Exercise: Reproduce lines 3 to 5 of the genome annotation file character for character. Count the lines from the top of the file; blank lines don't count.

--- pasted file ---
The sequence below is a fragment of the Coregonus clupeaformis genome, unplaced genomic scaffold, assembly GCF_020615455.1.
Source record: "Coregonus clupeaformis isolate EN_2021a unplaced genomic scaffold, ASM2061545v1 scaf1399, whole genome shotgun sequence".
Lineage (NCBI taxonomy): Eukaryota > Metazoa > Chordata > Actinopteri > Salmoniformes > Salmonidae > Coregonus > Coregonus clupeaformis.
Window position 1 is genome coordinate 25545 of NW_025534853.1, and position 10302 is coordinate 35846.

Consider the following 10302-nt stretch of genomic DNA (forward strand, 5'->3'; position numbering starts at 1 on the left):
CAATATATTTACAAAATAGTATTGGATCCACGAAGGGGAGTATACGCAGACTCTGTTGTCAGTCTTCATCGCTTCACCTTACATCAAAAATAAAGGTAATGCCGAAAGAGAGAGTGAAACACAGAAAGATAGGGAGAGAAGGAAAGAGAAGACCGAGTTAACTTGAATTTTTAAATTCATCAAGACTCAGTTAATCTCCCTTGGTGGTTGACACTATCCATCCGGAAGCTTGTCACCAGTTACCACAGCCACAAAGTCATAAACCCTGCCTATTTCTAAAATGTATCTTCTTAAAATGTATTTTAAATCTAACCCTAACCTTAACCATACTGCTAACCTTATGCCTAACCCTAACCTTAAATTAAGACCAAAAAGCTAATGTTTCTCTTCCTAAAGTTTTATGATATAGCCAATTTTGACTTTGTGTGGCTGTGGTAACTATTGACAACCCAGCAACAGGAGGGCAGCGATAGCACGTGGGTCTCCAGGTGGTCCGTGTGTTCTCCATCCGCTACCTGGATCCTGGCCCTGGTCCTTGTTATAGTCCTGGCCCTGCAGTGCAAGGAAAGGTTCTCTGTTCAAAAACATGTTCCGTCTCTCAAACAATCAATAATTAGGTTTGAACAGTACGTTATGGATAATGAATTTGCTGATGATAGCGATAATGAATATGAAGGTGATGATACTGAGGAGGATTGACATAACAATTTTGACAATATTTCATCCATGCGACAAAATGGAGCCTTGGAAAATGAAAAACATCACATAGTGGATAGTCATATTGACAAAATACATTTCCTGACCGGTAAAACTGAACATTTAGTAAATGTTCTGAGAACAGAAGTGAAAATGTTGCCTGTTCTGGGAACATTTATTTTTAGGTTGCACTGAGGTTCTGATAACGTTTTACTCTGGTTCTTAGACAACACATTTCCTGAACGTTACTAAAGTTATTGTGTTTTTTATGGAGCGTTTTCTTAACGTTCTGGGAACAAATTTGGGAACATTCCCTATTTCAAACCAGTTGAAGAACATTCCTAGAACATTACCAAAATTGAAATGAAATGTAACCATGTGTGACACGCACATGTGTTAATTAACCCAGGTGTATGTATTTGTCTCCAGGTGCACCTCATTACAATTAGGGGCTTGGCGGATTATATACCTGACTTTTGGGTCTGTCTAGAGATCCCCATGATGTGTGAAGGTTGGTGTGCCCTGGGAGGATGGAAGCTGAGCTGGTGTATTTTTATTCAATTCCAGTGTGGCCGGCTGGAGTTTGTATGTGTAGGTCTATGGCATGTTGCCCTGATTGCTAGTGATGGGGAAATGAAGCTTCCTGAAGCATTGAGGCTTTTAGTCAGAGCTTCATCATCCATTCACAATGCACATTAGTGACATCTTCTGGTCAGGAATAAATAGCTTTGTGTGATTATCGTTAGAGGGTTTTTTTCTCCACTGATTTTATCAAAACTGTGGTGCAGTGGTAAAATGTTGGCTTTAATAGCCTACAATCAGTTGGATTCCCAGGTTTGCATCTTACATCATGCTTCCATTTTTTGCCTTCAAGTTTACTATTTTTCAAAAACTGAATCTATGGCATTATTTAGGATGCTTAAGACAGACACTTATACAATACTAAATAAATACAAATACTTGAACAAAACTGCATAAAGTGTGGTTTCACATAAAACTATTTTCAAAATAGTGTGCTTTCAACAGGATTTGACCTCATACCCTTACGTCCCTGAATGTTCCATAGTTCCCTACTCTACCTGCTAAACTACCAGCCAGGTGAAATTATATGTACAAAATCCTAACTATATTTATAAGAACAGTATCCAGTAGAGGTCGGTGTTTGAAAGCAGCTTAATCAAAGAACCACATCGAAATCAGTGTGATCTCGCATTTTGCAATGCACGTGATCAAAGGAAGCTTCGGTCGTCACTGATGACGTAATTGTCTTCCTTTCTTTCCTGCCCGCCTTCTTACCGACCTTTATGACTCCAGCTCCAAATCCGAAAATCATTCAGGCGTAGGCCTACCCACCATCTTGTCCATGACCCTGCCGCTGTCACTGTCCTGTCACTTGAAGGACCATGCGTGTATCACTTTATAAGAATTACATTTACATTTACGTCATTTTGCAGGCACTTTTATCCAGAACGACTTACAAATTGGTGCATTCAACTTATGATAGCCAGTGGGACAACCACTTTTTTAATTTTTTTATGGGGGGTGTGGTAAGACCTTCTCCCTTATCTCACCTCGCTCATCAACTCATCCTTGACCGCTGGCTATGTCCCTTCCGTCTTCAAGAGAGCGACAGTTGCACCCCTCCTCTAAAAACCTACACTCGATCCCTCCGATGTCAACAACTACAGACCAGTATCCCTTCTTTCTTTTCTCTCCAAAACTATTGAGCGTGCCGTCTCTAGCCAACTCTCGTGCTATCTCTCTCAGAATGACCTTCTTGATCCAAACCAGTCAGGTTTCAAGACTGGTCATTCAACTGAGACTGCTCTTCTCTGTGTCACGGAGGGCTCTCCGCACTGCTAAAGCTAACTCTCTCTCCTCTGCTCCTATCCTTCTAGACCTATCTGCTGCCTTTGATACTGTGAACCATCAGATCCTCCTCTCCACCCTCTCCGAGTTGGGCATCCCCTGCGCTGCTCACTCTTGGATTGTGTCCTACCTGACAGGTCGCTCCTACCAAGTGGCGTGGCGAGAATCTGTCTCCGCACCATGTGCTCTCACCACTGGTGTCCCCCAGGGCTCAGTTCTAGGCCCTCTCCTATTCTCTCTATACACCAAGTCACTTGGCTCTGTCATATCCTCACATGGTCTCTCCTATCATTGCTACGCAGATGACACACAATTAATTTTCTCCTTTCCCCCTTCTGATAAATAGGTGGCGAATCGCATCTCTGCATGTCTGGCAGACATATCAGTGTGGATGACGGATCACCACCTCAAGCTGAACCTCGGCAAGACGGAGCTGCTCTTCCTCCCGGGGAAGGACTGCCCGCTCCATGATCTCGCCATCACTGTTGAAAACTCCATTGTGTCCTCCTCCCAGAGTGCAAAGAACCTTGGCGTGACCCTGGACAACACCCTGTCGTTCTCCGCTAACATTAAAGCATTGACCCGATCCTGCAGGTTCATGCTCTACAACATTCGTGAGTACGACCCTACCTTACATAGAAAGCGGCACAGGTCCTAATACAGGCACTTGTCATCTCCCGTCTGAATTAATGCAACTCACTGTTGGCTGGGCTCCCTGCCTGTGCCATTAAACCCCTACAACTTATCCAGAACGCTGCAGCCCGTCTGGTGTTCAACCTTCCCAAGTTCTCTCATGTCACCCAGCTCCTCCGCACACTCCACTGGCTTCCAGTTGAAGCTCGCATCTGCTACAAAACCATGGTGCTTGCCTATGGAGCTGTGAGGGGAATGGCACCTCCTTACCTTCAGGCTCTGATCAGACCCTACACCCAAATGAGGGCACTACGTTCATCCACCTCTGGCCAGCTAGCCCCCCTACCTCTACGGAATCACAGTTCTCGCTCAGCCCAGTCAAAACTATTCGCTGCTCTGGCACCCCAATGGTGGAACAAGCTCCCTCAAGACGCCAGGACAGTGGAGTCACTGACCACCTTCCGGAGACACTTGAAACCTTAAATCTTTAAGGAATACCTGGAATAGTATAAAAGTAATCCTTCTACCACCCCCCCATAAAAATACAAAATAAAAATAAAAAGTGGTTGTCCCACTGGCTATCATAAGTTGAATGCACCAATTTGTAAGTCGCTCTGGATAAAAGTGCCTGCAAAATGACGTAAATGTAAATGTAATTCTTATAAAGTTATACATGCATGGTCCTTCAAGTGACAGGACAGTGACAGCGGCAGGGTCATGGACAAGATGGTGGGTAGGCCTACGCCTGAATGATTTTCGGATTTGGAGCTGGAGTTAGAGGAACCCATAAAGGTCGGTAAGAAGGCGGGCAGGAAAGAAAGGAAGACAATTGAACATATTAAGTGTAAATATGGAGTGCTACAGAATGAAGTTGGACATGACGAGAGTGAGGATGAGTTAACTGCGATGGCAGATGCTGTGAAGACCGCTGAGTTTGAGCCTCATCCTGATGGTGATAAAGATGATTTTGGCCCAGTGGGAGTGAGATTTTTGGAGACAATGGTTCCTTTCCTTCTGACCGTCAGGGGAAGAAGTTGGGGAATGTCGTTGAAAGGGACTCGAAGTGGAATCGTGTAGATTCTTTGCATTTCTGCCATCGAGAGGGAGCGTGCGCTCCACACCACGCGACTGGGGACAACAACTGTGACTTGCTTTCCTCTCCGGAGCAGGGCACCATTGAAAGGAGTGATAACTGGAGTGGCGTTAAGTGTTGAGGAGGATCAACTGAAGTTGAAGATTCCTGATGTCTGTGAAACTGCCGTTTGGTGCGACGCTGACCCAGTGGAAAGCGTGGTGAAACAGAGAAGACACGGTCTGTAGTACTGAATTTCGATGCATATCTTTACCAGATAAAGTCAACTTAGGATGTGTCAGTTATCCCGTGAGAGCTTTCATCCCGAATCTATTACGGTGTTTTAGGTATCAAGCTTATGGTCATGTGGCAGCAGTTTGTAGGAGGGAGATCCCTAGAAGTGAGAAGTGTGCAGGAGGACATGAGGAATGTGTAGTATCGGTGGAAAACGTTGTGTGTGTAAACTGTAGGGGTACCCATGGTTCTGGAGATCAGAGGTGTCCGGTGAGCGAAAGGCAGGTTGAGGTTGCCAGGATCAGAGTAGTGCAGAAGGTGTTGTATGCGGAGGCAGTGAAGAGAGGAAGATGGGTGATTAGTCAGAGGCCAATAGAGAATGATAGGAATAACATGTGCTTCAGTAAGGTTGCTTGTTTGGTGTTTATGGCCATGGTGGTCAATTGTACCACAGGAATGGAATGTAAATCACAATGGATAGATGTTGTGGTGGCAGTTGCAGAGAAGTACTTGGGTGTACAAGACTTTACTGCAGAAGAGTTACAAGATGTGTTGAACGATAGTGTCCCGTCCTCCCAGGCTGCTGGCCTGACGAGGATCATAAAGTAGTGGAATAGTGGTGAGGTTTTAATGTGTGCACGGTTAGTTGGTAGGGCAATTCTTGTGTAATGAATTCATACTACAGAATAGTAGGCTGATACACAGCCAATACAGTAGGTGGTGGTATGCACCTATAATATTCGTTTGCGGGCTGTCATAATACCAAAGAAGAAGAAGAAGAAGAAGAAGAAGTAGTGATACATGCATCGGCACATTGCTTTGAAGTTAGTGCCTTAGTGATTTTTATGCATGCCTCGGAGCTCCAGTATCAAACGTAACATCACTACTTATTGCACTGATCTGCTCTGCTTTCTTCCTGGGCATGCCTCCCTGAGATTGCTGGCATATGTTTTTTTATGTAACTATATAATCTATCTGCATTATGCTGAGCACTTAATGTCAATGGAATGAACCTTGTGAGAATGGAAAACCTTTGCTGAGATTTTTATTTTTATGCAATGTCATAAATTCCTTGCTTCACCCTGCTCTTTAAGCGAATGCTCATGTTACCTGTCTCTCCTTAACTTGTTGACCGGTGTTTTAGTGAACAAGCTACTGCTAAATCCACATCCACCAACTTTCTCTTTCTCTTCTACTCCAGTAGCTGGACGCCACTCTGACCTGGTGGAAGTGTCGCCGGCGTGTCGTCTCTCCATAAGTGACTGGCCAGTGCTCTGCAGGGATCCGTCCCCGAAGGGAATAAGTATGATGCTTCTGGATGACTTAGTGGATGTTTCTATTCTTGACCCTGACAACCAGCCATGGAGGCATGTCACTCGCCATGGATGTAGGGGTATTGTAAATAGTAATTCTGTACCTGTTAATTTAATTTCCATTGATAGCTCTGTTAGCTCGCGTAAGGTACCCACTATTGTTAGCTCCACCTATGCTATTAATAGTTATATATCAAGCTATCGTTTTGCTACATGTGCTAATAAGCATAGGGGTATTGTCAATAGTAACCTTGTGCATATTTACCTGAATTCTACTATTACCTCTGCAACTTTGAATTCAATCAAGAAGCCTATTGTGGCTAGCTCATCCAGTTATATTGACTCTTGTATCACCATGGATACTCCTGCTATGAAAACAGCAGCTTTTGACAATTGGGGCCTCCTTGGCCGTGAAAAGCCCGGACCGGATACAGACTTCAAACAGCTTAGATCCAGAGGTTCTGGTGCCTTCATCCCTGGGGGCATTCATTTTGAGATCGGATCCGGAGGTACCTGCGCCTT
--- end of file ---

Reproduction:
Lineage (NCBI taxonomy): Eukaryota > Metazoa > Chordata > Actinopteri > Salmoniformes > Salmonidae > Coregonus > Coregonus clupeaformis.
Window position 1 is genome coordinate 25545 of NW_025534853.1, and position 10302 is coordinate 35846.

Consider the following 10302-nt stretch of genomic DNA (forward strand, 5'->3'; position numbering starts at 1 on the left):